• France’s Fillon vows to battle on after show of support

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    PARIS: French conservative presidential candidate Francois Fillon on Sunday staged a show of support to bolster his flagging campaign before bluntly rejecting demands from within his party to quit over an expenses scandal.

    After holding a flag-waving rally in Paris with the Eiffel Tower as a backdrop, Fillon defiantly said he would pursue his campaign, even as rumours spread of plans to dethrone him as his party’s candidate.

    Asked in a TV interview whether he would quit, Fillon said: “My answer is ‘no’. Above all else, I see no reason to do so.”

    “No-one today can prevent me being a candidate,” he said.

    Senior members of Fillon’s Republicans party have called for the 63-year-old to step aside as he is to be charged over allegations he gave his wife a taxpayer-funded fake job.

    Fillon had previously promised to quit if he were charged but has since pulled back from the pledge.

    He portrays himself as a victim of injustice who intends to put his case directly to the people.

    The party leadership is to meet Monday evening to discuss Fillon’s candidacy, but he dismissed suggestions they could remove him.

    “Withdrawing my candidacy would lead to a political impasse for the right and the centre,” Fillon said.

    Fillon was the frontrunner in the race until Le Canard Enchaine newspaper alleged in mid-January that he paid his wife Penelope and two of their children nearly 900,000 euros ($950,000) as his parliamentary assistants.

    A new poll released Sunday confirmed he was losing support fast and would be eliminated in the first round of the election on April 23.

    Most surveys show far-right leader Marine Le Pen and 39-year-old centrist Emmanuel Macron would progress to the runoff on May 7.

    Waiting in wings

    Earlier Sunday, Fillon gave a speech to tricolour-waving supporters at the Trocadero Square on the opposite bank of the Seine to the Eiffel Tower.

    He apologised for the expenses scandal but said he was sure he would be proved innocent.

    His team claimed 200,000 people attended the rally but AFP reporters put the turnout in the tens of thousands. Police said the maximum capacity of the square was about 40,000.

    Alain Juppe, a 71-year-old former prime minister, indicated to AFP on Friday through his entourage that he could be ready to replace Fillon as the rightwing candidate.

    Juppe tweeted on Sunday that he would make a statement at 0930 GMT on Monday in the southwestern city of Bordeaux, where he is mayor.

    The same Kantar Sofres OnePoint poll released Sunday showed Juppe would qualify for the second round if he ran in Fillon’s place. The survey of 1,027 people was carried out on March 2-4 and therefore before Fillon’s Paris speech.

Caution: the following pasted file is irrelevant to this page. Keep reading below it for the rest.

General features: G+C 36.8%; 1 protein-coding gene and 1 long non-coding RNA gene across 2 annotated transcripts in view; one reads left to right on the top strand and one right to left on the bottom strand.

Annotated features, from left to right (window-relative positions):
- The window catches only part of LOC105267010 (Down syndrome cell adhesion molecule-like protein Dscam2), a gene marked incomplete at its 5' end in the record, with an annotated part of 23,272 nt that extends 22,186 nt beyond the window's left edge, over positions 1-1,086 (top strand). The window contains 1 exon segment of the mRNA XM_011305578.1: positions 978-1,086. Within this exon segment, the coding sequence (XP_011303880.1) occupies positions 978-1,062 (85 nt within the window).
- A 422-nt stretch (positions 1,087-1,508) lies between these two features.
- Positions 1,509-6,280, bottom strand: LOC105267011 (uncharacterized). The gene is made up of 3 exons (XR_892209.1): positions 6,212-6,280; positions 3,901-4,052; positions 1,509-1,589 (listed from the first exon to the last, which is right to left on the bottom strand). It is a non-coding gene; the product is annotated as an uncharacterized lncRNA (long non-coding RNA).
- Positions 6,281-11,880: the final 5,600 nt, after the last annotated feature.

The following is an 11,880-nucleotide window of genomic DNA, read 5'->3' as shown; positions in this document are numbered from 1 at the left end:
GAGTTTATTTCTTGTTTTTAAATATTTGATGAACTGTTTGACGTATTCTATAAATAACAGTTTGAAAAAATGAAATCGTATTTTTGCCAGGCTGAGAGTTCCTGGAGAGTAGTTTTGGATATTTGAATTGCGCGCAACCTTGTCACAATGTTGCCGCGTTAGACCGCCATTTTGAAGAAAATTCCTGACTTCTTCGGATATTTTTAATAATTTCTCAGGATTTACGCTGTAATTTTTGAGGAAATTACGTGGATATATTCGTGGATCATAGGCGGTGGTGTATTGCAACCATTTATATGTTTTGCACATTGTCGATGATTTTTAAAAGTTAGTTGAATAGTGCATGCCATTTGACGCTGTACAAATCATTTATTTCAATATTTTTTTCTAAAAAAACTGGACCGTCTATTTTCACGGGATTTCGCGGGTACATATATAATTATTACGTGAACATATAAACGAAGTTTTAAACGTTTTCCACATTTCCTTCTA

A replacement would have to be named before a fast-approaching March 17 deadline to collect the 500 signatures from elected officials that a candidate needs in order to stand.

    Despite Fillon’s defiance, there were fresh calls for him to stand aside.

    Christian Estrosi, who leads the southern region around Marseille, said he and two other senior rightwingers would meet Fillon on Monday to urge him to “withdraw graciously”. Key members of Fillon’s team have already abandoned ship.

    In the TV interview, he again alleged the fake jobs probe is politically motivated.

    “Of course it is aimed at stopping me being a candidate,” Fillon said, complaining that rumours had even circulated that his wife had tried to commit suicide over the scandal.

    British-born Penelope Fillon broke her silence earlier Sunday, telling Le Journal du Dimanche she had carried out “a lot of different tasks” for her husband during his lengthy career.

    She had also urged him to “keep going to the end” but said only he could make the final decision.

    Police raided the Fillons’ country manor house near Le Mans on Friday and their Paris apartment was searched a day earlier.

    Authority undermined?

    Fillon, a devout Catholic and a former premier, beat Juppe in the Republicans’ primary in November, pulling off a surprise victory by campaigning as a “clean” candidate.

    He has pledged to slash 500,000 civil servants’ jobs but the allegations about his expenses have led to barbs that his moral authority has been undermined.

    Juppe, who is more centrist than Fillon, was given a suspended jail sentence in 2004 over a party funding scandal.

    The accusations against Fillon have added to an already unpredictable race.

    Le Pen, 48, campaigning on an anti-immigration and anti-EU platform, has sought to capitalise on the anti-establishment sentiment that propelled US President Donald Trump to power and led to Britain’s vote to leave the EU.

    Polls currently show however that Le Pen would be beaten in the runoff by either Macron or the conservative candidate. AFP

    AFP/CC

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